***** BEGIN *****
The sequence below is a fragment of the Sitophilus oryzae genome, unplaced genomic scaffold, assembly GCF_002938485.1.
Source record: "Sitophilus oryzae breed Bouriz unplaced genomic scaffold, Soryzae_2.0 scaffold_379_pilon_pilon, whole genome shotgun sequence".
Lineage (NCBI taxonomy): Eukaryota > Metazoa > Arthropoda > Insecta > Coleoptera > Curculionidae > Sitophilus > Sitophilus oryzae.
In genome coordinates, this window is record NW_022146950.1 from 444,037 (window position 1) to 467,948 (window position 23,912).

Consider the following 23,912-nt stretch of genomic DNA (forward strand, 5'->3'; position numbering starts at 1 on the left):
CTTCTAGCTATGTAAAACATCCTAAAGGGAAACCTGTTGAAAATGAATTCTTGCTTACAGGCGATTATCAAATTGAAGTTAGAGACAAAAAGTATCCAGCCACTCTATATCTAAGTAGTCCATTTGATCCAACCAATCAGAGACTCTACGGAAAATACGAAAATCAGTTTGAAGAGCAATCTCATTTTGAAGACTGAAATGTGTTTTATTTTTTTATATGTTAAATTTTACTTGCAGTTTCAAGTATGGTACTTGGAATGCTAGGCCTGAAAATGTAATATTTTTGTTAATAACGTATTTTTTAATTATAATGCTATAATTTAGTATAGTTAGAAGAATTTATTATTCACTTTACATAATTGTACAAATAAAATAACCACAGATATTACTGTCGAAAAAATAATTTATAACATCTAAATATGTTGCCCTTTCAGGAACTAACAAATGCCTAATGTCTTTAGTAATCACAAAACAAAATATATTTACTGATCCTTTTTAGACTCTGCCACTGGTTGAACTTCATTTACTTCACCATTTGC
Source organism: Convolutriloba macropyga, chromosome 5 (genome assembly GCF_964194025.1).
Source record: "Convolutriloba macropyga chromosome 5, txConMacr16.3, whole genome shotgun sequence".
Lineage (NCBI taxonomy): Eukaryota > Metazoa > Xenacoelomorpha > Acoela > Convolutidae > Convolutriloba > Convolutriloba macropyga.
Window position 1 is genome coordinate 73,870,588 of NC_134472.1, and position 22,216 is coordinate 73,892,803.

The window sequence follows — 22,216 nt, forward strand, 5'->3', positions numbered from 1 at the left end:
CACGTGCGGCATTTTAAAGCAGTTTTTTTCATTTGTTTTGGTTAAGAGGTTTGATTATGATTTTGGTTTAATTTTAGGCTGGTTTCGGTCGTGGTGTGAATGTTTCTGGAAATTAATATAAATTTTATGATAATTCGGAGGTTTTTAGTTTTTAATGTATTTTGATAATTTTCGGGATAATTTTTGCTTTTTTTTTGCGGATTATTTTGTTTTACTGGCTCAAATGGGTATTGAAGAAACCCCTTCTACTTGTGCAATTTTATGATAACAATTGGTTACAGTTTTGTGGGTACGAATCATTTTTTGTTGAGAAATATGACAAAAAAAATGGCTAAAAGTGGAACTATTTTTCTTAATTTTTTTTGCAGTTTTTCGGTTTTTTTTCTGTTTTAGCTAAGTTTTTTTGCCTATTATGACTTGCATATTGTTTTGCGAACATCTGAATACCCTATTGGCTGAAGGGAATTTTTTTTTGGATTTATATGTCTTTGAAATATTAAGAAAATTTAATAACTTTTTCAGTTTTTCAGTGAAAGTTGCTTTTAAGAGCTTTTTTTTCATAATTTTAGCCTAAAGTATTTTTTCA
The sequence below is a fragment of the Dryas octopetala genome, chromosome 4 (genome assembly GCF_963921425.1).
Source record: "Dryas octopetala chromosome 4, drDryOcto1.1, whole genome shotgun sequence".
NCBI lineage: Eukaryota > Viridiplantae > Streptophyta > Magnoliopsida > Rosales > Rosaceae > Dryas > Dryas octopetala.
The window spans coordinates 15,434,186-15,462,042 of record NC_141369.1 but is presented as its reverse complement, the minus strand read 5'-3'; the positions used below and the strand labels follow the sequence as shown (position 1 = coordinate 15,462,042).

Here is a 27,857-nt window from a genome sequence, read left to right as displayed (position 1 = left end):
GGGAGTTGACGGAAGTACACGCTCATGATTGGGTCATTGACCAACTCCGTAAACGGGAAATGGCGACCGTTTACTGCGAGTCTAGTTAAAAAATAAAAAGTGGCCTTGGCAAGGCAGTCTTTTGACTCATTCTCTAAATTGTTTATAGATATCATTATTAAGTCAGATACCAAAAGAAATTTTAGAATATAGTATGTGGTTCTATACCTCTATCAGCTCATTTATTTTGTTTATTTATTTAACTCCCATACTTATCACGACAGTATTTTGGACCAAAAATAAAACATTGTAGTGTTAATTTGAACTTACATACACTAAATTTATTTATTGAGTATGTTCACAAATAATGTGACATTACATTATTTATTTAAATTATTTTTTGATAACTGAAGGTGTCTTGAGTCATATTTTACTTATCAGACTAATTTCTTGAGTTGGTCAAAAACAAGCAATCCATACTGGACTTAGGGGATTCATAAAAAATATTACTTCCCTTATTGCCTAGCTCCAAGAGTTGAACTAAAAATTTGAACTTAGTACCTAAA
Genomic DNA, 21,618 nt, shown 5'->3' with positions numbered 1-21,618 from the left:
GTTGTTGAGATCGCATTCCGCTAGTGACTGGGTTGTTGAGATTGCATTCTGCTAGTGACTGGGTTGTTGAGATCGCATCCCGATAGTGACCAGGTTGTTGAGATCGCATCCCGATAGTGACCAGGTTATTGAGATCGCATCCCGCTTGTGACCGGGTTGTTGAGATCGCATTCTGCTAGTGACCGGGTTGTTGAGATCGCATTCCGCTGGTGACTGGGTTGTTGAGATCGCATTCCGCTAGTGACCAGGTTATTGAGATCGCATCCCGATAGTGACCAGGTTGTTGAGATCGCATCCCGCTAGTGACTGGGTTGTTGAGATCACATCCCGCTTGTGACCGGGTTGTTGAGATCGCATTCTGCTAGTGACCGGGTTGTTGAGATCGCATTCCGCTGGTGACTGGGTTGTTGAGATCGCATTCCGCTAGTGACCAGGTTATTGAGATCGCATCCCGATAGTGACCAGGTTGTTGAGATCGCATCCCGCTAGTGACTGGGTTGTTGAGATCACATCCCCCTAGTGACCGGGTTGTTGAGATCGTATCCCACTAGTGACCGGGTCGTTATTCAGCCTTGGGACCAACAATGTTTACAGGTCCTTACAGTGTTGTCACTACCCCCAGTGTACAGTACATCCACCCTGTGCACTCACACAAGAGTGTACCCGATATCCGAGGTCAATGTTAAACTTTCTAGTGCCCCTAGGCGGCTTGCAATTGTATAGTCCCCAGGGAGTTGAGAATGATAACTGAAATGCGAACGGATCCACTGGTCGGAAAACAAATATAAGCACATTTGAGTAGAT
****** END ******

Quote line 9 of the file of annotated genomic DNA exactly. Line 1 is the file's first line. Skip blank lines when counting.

Lineage (NCBI taxonomy): Eukaryota > Metazoa > Xenacoelomorpha > Acoela > Convolutidae > Convolutriloba > Convolutriloba macropyga.